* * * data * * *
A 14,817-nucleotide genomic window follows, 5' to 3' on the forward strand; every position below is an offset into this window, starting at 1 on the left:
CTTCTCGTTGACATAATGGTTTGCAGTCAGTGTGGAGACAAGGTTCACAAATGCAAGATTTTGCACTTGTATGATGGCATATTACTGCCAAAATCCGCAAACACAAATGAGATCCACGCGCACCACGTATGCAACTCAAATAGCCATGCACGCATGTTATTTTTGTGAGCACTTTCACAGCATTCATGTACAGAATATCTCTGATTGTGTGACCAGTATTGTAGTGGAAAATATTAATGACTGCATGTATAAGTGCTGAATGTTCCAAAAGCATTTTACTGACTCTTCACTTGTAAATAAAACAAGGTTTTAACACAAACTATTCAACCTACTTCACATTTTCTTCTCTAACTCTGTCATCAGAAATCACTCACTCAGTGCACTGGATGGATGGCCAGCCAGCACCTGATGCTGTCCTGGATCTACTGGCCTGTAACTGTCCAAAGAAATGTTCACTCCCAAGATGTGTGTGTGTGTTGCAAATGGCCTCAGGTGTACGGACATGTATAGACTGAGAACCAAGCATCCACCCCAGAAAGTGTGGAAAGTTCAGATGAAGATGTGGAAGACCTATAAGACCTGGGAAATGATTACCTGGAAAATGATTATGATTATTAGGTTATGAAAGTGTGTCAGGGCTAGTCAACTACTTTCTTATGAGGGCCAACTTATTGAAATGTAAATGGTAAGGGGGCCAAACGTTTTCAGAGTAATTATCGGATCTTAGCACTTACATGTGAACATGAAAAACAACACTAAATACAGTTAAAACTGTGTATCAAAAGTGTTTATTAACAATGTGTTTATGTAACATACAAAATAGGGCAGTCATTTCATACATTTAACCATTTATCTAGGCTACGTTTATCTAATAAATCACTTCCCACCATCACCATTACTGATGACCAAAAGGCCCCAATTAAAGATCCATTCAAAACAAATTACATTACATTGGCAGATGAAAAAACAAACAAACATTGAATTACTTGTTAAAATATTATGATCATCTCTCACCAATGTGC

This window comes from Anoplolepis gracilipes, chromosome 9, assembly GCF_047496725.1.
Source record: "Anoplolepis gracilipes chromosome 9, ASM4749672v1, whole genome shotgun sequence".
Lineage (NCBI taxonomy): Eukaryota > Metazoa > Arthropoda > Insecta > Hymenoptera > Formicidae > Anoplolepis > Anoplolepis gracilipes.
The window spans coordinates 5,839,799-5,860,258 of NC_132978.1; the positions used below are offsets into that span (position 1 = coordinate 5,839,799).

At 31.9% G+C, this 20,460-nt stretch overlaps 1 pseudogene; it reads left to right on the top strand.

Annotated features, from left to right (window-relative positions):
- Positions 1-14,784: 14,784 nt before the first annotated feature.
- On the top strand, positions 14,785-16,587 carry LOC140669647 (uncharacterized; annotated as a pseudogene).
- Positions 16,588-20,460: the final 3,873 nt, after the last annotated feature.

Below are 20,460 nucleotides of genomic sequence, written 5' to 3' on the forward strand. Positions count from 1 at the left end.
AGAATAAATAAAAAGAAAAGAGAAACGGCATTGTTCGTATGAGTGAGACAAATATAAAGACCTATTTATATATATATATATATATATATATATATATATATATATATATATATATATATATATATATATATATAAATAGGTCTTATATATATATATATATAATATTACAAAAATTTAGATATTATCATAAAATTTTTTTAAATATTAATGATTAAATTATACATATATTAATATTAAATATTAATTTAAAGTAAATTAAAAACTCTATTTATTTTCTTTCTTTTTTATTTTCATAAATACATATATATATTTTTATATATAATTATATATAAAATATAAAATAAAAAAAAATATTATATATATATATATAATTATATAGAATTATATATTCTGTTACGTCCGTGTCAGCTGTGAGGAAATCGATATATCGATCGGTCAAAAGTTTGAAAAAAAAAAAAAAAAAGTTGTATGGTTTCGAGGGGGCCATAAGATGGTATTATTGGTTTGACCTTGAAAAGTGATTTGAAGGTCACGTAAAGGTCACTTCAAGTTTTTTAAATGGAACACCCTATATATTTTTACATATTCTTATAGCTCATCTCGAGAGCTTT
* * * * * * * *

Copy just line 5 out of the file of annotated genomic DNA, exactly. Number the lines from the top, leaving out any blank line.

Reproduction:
Lineage (NCBI taxonomy): Eukaryota > Metazoa > Arthropoda > Insecta > Hymenoptera > Formicidae > Anoplolepis > Anoplolepis gracilipes.